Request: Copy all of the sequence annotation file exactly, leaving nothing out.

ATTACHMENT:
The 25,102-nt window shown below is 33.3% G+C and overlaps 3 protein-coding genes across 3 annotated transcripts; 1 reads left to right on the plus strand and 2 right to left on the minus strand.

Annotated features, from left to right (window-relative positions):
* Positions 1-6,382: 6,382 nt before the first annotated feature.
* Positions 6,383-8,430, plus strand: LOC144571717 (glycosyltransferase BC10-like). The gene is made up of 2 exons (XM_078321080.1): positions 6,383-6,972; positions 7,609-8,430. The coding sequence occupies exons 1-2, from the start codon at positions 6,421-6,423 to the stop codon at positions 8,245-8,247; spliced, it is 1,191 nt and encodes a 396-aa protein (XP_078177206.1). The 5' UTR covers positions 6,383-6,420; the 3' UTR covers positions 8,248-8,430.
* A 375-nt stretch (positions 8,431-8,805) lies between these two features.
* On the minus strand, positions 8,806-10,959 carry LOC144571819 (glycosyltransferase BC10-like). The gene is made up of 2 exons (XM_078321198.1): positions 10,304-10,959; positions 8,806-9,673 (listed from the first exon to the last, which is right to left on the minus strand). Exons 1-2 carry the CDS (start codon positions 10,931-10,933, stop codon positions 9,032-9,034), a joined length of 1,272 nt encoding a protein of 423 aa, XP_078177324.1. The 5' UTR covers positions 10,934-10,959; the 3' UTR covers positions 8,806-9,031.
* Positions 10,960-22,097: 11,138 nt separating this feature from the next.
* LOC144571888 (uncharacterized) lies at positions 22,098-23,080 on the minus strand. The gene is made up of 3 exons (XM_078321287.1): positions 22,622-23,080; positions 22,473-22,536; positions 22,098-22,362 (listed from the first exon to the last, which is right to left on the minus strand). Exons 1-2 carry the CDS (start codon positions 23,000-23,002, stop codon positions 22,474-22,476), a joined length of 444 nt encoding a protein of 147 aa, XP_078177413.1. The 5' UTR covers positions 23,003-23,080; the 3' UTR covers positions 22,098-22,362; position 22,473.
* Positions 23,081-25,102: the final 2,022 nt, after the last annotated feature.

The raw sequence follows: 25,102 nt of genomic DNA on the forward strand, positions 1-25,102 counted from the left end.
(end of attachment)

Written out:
The 25,102-nt window shown below is 33.3% G+C and overlaps 3 protein-coding genes across 3 annotated transcripts; 1 reads left to right on the plus strand and 2 right to left on the minus strand.

Annotated features, from left to right (window-relative positions):
* Positions 1-6,382: 6,382 nt before the first annotated feature.
* Positions 6,383-8,430, plus strand: LOC144571717 (glycosyltransferase BC10-like). The gene is made up of 2 exons (XM_078321080.1): positions 6,383-6,972; positions 7,609-8,430. The coding sequence occupies exons 1-2, from the start codon at positions 6,421-6,423 to the stop codon at positions 8,245-8,247; spliced, it is 1,191 nt and encodes a 396-aa protein (XP_078177206.1). The 5' UTR covers positions 6,383-6,420; the 3' UTR covers positions 8,248-8,430.
* A 375-nt stretch (positions 8,431-8,805) lies between these two features.
* On the minus strand, positions 8,806-10,959 carry LOC144571819 (glycosyltransferase BC10-like). The gene is made up of 2 exons (XM_078321198.1): positions 10,304-10,959; positions 8,806-9,673 (listed from the first exon to the last, which is right to left on the minus strand). Exons 1-2 carry the CDS (start codon positions 10,931-10,933, stop codon positions 9,032-9,034), a joined length of 1,272 nt encoding a protein of 423 aa, XP_078177324.1. The 5' UTR covers positions 10,934-10,959; the 3' UTR covers positions 8,806-9,031.
* Positions 10,960-22,097: 11,138 nt separating this feature from the next.
* LOC144571888 (uncharacterized) lies at positions 22,098-23,080 on the minus strand. The gene is made up of 3 exons (XM_078321287.1): positions 22,622-23,080; positions 22,473-22,536; positions 22,098-22,362 (listed from the first exon to the last, which is right to left on the minus strand). Exons 1-2 carry the CDS (start codon positions 23,000-23,002, stop codon positions 22,474-22,476), a joined length of 444 nt encoding a protein of 147 aa, XP_078177413.1. The 5' UTR covers positions 23,003-23,080; the 3' UTR covers positions 22,098-22,362; position 22,473.
* Positions 23,081-25,102: the final 2,022 nt, after the last annotated feature.

The raw sequence follows: 25,102 nt of genomic DNA on the forward strand, positions 1-25,102 counted from the left end.